APPENDIX.

An ALPHABETICAL LIST of PLANTS,[1] seen by Dr. ROXBURGH
growing on the Island of St. Helena, in 1813-14.

I. means indigenous ; E. exotic. Several of the most conspicuous of the undetermined species are briefly described ; and Doctor Roxburgh's names are distinguished by the letter R.

E. ABRUS precatorius. Willd. 3. p. 911. 1025.
I. ACALYPHA rubra. R. Red acalypha, or string-tree of the islanders.
 

Arboreous. Peduncles axillary and between the leaves : one or more female flowers near the base, the rest a long, pendulous filiform, glomerate male spike : involucres cuculate, intire. Leaves petioled, ovate, crenate, 3-nerved.

A beautiful small tree, a native of elevated parts of the south face of Diana's peak, and called string-tree by the natives on account of its numerous beautiful red male spikes, which hang in great profusion from every twig. Ultimate branches tubercled with the scars of the fallen leaves ; above, where the leaves remain coloured red and smooth : the petioles, nerves, and veins are also red and smooth.

E. ACER Pseudo-Platanus. Willd. 4, p. 983. Common maple or sycamore tree.
E. ACHYRANTHES aspera. Willd. 1. p. 1191. A weed in gardens.
I. ACROSTICHUM bifurcatum. Willd. 5, p. 114.
 

A very delicate, small, beautiful smooth species, growing in crowded tufts to about the height of 6 inches in the moist shaded fissures of the rocks about Diana's peak, &c.

I. ACROSTICHUM lanceolaturn. R.
 

Stipes ramentaceous : fronds simple, lanceolar, strongly veined, intire : the fertile longer stiped. Fructifications occupy the whole of the inferior surface.

E. ÆSCHYNOMENE Sesban, and grandiflora.
E. AGAPANTHUS umbellatus. Willd. 2, p. 47.
E. AGAVE tuberosa Linn. Yucca superba. R.
E. lurida Linn. used for fences.
I. AGROSTIS purpurascens. Willd. 1. p. 375. Purple bent grass.
 

Indigenous on the hills of St. Helena, where it grows to be from 2 to 3 feet high, perfectly erect, Very naked of leaves, as they are not only few in number but short and very slender. The inflorescence a long slender panicle composed of numerous, small, simple or compound appressed branches, crowded with numerous, short-pedicelled, smooth flowers. Calycine valves unequal, scarce half the length of the corol, which has its two valves nearly equal and rather acute ; but nothing like an awn either here or to the calyx.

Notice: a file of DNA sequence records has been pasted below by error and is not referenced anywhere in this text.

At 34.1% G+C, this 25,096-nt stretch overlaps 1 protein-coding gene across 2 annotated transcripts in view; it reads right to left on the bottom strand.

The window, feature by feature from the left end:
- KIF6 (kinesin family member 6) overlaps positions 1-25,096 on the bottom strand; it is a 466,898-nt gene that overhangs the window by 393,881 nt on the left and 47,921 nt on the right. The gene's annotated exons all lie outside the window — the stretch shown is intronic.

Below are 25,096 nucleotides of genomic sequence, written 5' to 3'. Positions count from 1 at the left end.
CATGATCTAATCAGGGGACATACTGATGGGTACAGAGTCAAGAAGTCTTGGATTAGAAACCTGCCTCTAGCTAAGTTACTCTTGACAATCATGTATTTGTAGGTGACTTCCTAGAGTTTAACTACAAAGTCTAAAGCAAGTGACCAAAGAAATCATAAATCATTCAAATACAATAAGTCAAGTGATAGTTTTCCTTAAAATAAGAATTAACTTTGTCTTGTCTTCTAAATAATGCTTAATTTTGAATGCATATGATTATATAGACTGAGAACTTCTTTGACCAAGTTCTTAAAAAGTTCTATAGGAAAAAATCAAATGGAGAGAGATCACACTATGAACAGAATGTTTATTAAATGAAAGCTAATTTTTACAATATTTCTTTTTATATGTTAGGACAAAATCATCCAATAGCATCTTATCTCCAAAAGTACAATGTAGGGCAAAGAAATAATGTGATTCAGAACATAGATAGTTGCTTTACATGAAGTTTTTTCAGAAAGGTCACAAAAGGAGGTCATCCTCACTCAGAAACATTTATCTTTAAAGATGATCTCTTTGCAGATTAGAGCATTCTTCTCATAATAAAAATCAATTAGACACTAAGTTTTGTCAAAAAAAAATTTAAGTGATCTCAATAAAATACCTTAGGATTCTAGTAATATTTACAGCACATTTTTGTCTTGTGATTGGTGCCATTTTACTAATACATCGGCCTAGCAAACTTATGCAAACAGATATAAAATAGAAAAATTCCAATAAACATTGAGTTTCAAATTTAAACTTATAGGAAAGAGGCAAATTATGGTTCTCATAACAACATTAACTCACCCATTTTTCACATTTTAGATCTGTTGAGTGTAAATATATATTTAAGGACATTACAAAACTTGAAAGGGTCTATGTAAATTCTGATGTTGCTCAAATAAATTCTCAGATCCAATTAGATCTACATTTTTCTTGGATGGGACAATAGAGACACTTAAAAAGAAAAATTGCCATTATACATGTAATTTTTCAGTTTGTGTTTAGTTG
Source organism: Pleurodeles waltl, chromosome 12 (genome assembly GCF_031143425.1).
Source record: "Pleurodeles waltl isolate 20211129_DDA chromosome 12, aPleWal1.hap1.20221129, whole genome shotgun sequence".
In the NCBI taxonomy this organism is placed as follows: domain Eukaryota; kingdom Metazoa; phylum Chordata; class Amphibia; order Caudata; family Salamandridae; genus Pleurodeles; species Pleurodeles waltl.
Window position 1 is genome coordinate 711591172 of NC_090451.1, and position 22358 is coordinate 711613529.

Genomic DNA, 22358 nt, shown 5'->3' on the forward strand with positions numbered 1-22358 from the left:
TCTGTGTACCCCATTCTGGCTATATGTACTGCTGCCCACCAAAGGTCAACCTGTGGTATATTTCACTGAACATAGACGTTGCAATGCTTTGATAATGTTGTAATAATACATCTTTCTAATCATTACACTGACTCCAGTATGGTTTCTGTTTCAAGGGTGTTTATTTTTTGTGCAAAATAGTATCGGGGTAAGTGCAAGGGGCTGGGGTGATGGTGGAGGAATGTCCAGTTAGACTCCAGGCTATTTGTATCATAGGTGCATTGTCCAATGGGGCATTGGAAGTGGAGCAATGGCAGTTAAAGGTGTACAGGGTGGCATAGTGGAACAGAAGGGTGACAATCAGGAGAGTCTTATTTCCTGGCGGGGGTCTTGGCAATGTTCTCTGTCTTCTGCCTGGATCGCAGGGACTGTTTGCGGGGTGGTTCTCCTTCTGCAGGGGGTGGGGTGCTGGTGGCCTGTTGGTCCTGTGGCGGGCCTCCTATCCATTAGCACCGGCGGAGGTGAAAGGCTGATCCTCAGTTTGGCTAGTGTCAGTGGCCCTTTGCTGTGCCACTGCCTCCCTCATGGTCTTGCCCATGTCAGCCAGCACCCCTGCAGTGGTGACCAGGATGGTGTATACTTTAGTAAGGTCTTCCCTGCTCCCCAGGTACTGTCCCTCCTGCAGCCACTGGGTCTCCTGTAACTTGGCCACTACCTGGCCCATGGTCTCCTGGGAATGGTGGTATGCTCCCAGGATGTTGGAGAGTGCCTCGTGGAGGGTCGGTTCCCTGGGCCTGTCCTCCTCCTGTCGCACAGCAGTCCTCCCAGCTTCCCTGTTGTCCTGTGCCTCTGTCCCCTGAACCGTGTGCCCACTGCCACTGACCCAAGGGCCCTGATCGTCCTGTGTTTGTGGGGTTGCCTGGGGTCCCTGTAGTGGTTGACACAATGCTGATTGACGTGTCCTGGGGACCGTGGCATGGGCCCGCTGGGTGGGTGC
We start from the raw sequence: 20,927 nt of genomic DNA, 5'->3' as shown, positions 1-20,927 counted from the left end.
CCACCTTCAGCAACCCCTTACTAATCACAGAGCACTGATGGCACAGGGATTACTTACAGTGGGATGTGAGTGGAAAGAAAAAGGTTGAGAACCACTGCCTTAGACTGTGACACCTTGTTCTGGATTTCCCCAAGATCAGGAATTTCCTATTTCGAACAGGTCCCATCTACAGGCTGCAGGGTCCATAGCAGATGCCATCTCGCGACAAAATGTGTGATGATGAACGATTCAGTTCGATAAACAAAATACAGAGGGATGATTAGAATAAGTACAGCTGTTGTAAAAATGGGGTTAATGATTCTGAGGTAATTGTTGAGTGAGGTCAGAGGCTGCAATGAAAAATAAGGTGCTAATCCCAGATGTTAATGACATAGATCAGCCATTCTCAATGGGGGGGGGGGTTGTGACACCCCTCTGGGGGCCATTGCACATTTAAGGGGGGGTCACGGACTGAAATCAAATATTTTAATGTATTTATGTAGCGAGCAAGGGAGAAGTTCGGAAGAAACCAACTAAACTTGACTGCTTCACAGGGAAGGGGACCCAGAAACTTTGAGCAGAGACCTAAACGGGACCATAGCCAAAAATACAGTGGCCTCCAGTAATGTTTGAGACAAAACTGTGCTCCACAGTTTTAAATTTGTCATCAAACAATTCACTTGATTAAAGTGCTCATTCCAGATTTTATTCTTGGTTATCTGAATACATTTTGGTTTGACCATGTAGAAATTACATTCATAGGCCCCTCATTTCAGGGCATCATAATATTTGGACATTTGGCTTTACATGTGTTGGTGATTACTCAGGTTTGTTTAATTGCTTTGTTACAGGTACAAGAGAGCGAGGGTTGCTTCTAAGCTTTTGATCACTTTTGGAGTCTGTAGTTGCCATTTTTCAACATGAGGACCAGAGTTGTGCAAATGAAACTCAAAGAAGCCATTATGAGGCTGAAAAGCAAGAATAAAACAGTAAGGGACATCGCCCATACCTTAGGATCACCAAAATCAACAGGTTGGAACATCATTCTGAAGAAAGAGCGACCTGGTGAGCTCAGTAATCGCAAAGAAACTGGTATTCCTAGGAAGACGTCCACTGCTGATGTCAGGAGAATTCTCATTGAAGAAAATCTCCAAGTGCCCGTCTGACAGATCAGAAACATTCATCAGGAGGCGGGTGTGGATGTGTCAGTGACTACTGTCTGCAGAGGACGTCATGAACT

AGROSTIS lenta. Linn. Forked bent-grass.
 

AGROSTIS stellata, see Panicum dactylon, and compare with Agrostis linearis, Retz. Obs. 4. p. 19. Linear-leaved agrostis, or wire-grass.

E. ALEURITES triloba. Willd. 4. 590. Three-lobed Aleurites.
E.

ALLIUM cepa, Porum, ascalonicum, and of sativum 2 varieties. Onion, leek, shallot, and garlick.

E. ALOE perfoliata, two or three varieties in gardens.
E. spicata and 3 or 4 undetermined species, all exotics.
I. ALOPEGURUS paniculatus, R.
E. ALTHÆA rosea. Willd. 3. 773. Holly-hock.
E. AMARANTHUS Blitum. Willd. 4. 387. A weed in gardens.
E. candatus and tricolor, cultivated for ornament.
E. AMARYLLIS Belladonna. Willd. 2. 54. Belladonna-lily.
E. formosissima. Willd. 2. 52. Jacobea-lily.
E.

AMYGDALUS Persica. Willd. 2. 982. Peach, 2 or 3 varieties, and almond ; but the latter does not succeed here : whereas the peaches grow luxuriantly, and are productive.

E. ANAGALLIS arvensis, three varieties, blue red and white.
E. ANDROPOGON Schoenanthus, or lemon-grass ; cultivated in gardens.
E. ANNONA muricata. In Major Hudson's garden only.
E. Cherimoya. In the same garden.
E. squamosa. In but few gardens, and scarce. Custard apple.
E. reticulata. Bullock's heart.
E. ANGELICA bracteata. R. Bracted-Angelica.
 

Leaves pinnate ; floral ternate ; leaflets petiol-clasping subcordate, 3-7-nerved, finely laciniate-serrate.